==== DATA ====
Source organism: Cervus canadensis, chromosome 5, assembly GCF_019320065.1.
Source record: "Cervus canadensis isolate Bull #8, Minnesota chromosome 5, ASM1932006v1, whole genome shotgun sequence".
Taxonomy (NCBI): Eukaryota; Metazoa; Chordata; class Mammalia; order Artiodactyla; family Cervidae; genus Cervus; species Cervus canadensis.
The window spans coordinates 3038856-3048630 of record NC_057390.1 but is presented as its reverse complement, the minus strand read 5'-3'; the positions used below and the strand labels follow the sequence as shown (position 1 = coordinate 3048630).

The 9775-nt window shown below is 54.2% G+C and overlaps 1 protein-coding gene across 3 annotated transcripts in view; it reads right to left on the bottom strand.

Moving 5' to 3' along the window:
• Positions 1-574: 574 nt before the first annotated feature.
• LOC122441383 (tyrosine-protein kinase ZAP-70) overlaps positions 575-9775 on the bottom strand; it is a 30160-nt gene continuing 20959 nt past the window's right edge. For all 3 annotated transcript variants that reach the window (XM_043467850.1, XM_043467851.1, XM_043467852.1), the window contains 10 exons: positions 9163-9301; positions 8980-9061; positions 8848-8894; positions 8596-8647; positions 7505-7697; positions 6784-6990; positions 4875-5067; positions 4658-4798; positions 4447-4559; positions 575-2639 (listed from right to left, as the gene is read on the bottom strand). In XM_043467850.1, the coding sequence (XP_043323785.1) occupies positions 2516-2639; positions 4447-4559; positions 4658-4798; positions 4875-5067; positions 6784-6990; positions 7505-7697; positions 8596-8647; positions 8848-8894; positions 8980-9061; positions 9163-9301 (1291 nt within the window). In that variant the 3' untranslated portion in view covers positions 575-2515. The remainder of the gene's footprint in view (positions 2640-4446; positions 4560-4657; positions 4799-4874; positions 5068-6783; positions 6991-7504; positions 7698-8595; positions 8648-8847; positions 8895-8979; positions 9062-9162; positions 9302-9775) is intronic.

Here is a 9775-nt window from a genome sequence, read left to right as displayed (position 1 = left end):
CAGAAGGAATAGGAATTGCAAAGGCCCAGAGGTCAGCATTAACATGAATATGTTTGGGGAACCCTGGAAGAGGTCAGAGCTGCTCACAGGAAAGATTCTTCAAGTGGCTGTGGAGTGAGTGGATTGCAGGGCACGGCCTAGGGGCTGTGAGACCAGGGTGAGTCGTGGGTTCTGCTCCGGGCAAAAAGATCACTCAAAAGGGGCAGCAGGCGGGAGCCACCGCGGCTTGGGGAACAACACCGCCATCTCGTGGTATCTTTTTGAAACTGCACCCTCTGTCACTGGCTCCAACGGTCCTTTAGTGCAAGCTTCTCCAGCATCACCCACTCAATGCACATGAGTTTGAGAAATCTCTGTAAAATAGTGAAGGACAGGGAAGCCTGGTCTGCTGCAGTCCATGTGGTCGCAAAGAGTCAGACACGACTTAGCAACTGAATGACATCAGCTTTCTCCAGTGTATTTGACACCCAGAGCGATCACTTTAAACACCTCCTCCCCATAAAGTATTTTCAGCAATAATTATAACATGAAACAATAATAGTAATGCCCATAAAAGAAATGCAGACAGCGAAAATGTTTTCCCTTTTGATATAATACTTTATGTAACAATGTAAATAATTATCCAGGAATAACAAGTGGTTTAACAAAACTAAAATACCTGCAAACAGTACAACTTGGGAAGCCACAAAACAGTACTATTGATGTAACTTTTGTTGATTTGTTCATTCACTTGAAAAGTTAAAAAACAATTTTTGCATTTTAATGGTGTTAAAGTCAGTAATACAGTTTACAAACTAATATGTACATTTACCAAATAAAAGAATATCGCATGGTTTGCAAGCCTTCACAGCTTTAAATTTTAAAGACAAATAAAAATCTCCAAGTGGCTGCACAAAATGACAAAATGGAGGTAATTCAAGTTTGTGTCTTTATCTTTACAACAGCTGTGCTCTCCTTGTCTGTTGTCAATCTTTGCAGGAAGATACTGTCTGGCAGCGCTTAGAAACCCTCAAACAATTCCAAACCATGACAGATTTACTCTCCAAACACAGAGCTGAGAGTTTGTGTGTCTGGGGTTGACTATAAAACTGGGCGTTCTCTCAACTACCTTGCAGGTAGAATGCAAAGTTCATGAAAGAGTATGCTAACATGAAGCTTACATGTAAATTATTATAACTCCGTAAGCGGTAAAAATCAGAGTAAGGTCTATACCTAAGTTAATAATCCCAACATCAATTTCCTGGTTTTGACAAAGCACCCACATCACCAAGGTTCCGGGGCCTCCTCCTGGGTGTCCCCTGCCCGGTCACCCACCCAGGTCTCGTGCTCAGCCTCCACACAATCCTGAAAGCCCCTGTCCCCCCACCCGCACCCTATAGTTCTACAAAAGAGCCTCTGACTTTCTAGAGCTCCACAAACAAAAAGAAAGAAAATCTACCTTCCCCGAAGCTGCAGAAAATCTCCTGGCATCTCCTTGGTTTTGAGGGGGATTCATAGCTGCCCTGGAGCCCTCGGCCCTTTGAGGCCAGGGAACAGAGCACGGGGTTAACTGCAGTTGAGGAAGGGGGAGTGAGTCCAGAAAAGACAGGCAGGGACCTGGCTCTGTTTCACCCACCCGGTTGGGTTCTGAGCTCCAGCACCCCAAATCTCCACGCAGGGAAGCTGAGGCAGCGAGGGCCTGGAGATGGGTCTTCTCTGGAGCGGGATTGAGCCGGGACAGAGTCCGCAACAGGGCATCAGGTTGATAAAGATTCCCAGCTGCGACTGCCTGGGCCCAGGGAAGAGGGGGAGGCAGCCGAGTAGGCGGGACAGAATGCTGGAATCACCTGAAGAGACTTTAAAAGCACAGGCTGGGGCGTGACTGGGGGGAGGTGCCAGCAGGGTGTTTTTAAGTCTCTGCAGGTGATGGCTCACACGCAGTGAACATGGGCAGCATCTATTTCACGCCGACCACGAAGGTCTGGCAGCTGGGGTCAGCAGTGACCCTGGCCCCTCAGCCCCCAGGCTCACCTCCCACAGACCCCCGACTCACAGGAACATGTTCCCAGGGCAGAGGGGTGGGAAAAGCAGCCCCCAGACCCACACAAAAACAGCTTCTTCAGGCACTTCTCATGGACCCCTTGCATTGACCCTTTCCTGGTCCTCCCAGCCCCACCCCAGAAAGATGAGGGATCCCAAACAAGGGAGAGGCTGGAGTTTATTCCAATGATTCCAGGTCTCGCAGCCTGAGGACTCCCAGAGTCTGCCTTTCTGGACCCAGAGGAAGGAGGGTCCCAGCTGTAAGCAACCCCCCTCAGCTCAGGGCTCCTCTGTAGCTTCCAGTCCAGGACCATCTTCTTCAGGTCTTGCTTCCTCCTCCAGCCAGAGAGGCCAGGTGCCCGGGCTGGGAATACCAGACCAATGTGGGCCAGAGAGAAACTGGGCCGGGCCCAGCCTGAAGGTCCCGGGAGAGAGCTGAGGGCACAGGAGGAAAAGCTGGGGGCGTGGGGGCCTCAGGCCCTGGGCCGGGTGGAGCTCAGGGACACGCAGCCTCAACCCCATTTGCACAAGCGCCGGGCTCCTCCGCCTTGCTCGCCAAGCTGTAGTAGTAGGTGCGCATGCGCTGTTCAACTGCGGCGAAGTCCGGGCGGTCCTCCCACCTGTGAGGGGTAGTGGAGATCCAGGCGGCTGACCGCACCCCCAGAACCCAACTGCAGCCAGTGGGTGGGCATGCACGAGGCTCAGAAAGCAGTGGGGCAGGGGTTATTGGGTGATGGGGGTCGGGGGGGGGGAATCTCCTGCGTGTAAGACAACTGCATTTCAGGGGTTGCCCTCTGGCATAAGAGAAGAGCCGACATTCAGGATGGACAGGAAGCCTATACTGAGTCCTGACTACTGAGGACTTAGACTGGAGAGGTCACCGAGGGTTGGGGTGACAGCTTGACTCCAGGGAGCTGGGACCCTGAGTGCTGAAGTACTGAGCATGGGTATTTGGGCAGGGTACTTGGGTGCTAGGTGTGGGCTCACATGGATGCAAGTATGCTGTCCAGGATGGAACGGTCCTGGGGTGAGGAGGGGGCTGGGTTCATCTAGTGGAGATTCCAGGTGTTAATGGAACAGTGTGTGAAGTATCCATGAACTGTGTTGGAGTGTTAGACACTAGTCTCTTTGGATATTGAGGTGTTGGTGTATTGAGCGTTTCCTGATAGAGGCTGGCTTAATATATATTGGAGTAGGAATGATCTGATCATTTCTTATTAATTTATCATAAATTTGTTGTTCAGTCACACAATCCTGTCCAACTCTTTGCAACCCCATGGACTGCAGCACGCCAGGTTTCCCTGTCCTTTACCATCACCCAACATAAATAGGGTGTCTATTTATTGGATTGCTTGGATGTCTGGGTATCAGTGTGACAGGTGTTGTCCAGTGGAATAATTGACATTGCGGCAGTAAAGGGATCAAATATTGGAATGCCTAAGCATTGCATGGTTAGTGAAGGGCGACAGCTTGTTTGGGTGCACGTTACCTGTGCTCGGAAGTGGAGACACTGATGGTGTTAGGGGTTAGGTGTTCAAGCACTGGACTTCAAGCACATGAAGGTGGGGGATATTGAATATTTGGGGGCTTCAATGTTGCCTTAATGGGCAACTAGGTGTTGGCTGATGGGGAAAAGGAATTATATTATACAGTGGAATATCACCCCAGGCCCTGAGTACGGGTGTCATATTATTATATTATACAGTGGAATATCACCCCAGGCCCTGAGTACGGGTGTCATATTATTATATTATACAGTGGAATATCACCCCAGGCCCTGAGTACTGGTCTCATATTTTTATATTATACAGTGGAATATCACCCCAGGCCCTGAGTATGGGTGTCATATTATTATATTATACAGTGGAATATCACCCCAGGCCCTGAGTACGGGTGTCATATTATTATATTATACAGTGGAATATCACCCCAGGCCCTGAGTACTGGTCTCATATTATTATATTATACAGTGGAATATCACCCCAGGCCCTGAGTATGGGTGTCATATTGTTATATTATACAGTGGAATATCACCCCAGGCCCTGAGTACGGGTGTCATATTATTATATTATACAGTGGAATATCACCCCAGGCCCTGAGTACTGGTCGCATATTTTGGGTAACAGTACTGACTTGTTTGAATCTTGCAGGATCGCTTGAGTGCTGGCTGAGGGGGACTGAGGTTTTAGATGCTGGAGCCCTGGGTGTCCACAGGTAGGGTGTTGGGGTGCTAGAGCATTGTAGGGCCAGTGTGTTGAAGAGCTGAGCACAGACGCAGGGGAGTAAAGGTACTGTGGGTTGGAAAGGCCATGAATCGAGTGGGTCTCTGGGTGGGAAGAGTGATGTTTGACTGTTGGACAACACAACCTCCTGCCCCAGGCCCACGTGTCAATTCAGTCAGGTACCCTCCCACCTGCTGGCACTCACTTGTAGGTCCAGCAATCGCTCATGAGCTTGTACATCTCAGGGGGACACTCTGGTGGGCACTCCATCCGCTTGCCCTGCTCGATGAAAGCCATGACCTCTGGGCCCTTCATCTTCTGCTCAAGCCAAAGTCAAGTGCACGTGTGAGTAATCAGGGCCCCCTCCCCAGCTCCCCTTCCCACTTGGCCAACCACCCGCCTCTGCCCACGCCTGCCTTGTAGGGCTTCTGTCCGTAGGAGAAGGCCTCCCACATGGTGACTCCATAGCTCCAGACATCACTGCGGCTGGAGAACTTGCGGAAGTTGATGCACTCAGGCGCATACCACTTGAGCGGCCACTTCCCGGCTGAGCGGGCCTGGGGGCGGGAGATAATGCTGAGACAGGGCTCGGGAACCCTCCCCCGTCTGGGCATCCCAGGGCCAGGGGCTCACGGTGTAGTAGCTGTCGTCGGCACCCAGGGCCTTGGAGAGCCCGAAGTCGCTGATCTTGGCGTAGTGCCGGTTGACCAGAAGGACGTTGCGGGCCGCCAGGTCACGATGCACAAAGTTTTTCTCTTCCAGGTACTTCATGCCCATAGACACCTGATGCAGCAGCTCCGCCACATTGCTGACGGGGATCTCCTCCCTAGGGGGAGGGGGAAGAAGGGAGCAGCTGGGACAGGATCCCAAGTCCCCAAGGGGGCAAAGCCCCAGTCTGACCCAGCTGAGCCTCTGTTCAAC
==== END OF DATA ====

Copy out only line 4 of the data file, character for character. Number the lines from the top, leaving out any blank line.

The window spans coordinates 3038856-3048630 of record NC_057390.1 but is presented as its reverse complement, the minus strand read 5'-3'; the positions used below and the strand labels follow the sequence as shown (position 1 = coordinate 3048630).